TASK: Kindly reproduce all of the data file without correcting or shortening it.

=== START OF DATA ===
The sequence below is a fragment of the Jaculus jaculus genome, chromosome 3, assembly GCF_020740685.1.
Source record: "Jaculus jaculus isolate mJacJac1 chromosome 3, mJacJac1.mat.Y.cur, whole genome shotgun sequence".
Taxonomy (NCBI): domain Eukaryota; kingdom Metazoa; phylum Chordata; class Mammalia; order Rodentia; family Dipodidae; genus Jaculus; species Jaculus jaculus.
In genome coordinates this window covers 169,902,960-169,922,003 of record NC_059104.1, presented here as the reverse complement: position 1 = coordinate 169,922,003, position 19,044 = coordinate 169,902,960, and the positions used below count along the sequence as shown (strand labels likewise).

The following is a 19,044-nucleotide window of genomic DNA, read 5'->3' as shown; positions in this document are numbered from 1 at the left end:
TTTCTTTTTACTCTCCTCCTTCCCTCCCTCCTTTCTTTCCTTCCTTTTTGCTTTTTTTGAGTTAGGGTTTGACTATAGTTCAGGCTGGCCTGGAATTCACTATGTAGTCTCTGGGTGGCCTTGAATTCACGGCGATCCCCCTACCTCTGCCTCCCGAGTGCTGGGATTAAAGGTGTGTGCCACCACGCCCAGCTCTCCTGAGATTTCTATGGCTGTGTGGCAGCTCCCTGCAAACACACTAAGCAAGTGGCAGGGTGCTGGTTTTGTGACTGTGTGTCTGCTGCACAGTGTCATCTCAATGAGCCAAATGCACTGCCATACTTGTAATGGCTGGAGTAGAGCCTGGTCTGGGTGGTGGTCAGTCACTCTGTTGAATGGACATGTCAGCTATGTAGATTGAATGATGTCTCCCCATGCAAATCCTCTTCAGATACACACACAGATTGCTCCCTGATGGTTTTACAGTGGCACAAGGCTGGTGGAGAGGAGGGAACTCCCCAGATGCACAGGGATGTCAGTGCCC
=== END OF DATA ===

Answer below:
The sequence below is a fragment of the Jaculus jaculus genome, chromosome 3, assembly GCF_020740685.1.
Source record: "Jaculus jaculus isolate mJacJac1 chromosome 3, mJacJac1.mat.Y.cur, whole genome shotgun sequence".
Taxonomy (NCBI): domain Eukaryota; kingdom Metazoa; phylum Chordata; class Mammalia; order Rodentia; family Dipodidae; genus Jaculus; species Jaculus jaculus.
In genome coordinates this window covers 169,902,960-169,922,003 of record NC_059104.1, presented here as the reverse complement: position 1 = coordinate 169,922,003, position 19,044 = coordinate 169,902,960, and the positions used below count along the sequence as shown (strand labels likewise).

The following is a 19,044-nucleotide window of genomic DNA, read 5'->3' as shown; positions in this document are numbered from 1 at the left end:
TTTCTTTTTACTCTCCTCCTTCCCTCCCTCCTTTCTTTCCTTCCTTTTTGCTTTTTTTGAGTTAGGGTTTGACTATAGTTCAGGCTGGCCTGGAATTCACTATGTAGTCTCTGGGTGGCCTTGAATTCACGGCGATCCCCCTACCTCTGCCTCCCGAGTGCTGGGATTAAAGGTGTGTGCCACCACGCCCAGCTCTCCTGAGATTTCTATGGCTGTGTGGCAGCTCCCTGCAAACACACTAAGCAAGTGGCAGGGTGCTGGTTTTGTGACTGTGTGTCTGCTGCACAGTGTCATCTCAATGAGCCAAATGCACTGCCATACTTGTAATGGCTGGAGTAGAGCCTGGTCTGGGTGGTGGTCAGTCACTCTGTTGAATGGACATGTCAGCTATGTAGATTGAATGATGTCTCCCCATGCAAATCCTCTTCAGATACACACACAGATTGCTCCCTGATGGTTTTACAGTGGCACAAGGCTGGTGGAGAGGAGGGAACTCCCCAGATGCACAGGGATGTCAGTGCCC